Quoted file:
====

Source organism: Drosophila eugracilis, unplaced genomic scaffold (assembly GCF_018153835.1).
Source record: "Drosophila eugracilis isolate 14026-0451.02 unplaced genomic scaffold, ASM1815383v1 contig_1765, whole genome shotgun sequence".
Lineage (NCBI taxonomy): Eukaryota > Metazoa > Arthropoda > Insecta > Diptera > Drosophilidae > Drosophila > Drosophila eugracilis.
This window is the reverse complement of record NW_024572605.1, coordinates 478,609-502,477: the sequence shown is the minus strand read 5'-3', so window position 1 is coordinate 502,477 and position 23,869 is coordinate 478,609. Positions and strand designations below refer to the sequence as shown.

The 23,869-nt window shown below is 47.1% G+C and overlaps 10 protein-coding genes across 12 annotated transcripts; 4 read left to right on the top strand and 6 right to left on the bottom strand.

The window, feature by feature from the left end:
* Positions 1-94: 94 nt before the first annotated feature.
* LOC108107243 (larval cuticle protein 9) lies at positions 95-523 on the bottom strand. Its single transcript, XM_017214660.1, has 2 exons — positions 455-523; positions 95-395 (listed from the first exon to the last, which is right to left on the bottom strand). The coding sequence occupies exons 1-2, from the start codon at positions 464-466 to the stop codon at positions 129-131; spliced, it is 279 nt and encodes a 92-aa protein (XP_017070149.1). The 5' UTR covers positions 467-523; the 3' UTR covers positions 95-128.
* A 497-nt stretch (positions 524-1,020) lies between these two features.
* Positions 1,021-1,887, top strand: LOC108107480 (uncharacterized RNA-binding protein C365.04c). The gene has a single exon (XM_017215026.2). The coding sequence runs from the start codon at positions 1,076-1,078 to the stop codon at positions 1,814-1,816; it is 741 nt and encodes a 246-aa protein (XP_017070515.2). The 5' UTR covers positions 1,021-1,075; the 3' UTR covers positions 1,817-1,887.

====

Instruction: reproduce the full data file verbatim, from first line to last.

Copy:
Source organism: Drosophila eugracilis, unplaced genomic scaffold (assembly GCF_018153835.1).
Source record: "Drosophila eugracilis isolate 14026-0451.02 unplaced genomic scaffold, ASM1815383v1 contig_1765, whole genome shotgun sequence".
Lineage (NCBI taxonomy): Eukaryota > Metazoa > Arthropoda > Insecta > Diptera > Drosophilidae > Drosophila > Drosophila eugracilis.
This window is the reverse complement of record NW_024572605.1, coordinates 478,609-502,477: the sequence shown is the minus strand read 5'-3', so window position 1 is coordinate 502,477 and position 23,869 is coordinate 478,609. Positions and strand designations below refer to the sequence as shown.

The 23,869-nt window shown below is 47.1% G+C and overlaps 10 protein-coding genes across 12 annotated transcripts; 4 read left to right on the top strand and 6 right to left on the bottom strand.

The window, feature by feature from the left end:
* Positions 1-94: 94 nt before the first annotated feature.
* LOC108107243 (larval cuticle protein 9) lies at positions 95-523 on the bottom strand. Its single transcript, XM_017214660.1, has 2 exons — positions 455-523; positions 95-395 (listed from the first exon to the last, which is right to left on the bottom strand). The coding sequence occupies exons 1-2, from the start codon at positions 464-466 to the stop codon at positions 129-131; spliced, it is 279 nt and encodes a 92-aa protein (XP_017070149.1). The 5' UTR covers positions 467-523; the 3' UTR covers positions 95-128.
* A 497-nt stretch (positions 524-1,020) lies between these two features.
* Positions 1,021-1,887, top strand: LOC108107480 (uncharacterized RNA-binding protein C365.04c). The gene has a single exon (XM_017215026.2). The coding sequence runs from the start codon at positions 1,076-1,078 to the stop codon at positions 1,814-1,816; it is 741 nt and encodes a 246-aa protein (XP_017070515.2). The 5' UTR covers positions 1,021-1,075; the 3' UTR covers positions 1,817-1,887.